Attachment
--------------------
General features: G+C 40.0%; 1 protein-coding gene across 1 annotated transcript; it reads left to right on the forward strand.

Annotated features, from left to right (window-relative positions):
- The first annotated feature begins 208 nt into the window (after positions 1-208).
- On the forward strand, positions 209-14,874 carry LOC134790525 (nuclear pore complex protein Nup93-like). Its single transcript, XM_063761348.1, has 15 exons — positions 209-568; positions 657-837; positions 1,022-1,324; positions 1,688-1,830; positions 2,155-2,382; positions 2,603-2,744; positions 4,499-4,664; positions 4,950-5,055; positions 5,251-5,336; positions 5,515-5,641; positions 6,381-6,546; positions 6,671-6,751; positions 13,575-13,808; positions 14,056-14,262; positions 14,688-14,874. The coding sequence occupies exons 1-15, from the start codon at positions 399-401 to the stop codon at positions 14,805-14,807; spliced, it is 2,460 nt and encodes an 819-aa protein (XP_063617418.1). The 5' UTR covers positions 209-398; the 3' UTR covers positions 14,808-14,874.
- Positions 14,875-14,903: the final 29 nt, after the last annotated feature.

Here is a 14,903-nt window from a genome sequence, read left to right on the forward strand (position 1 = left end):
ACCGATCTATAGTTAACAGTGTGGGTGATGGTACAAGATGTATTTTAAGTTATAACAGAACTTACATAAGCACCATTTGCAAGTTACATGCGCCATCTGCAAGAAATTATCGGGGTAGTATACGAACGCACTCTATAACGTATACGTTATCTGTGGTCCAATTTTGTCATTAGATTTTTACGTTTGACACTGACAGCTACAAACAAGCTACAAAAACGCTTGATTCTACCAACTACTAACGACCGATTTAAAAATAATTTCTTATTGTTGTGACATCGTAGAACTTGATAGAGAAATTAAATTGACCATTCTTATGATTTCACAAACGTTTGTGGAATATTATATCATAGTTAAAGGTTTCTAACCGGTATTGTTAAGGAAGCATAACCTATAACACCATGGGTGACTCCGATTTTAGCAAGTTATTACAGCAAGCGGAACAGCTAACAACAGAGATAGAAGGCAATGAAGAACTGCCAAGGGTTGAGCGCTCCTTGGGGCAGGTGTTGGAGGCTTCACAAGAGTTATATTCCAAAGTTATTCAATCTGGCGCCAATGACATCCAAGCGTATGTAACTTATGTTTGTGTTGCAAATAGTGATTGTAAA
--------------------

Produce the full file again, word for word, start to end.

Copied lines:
General features: G+C 40.0%; 1 protein-coding gene across 1 annotated transcript; it reads left to right on the forward strand.

Annotated features, from left to right (window-relative positions):
- The first annotated feature begins 208 nt into the window (after positions 1-208).
- On the forward strand, positions 209-14,874 carry LOC134790525 (nuclear pore complex protein Nup93-like). Its single transcript, XM_063761348.1, has 15 exons — positions 209-568; positions 657-837; positions 1,022-1,324; positions 1,688-1,830; positions 2,155-2,382; positions 2,603-2,744; positions 4,499-4,664; positions 4,950-5,055; positions 5,251-5,336; positions 5,515-5,641; positions 6,381-6,546; positions 6,671-6,751; positions 13,575-13,808; positions 14,056-14,262; positions 14,688-14,874. The coding sequence occupies exons 1-15, from the start codon at positions 399-401 to the stop codon at positions 14,805-14,807; spliced, it is 2,460 nt and encodes an 819-aa protein (XP_063617418.1). The 5' UTR covers positions 209-398; the 3' UTR covers positions 14,808-14,874.
- Positions 14,875-14,903: the final 29 nt, after the last annotated feature.

Here is a 14,903-nt window from a genome sequence, read left to right on the forward strand (position 1 = left end):
ACCGATCTATAGTTAACAGTGTGGGTGATGGTACAAGATGTATTTTAAGTTATAACAGAACTTACATAAGCACCATTTGCAAGTTACATGCGCCATCTGCAAGAAATTATCGGGGTAGTATACGAACGCACTCTATAACGTATACGTTATCTGTGGTCCAATTTTGTCATTAGATTTTTACGTTTGACACTGACAGCTACAAACAAGCTACAAAAACGCTTGATTCTACCAACTACTAACGACCGATTTAAAAATAATTTCTTATTGTTGTGACATCGTAGAACTTGATAGAGAAATTAAATTGACCATTCTTATGATTTCACAAACGTTTGTGGAATATTATATCATAGTTAAAGGTTTCTAACCGGTATTGTTAAGGAAGCATAACCTATAACACCATGGGTGACTCCGATTTTAGCAAGTTATTACAGCAAGCGGAACAGCTAACAACAGAGATAGAAGGCAATGAAGAACTGCCAAGGGTTGAGCGCTCCTTGGGGCAGGTGTTGGAGGCTTCACAAGAGTTATATTCCAAAGTTATTCAATCTGGCGCCAATGACATCCAAGCGTATGTAACTTATGTTTGTGTTGCAAATAGTGATTGTAAA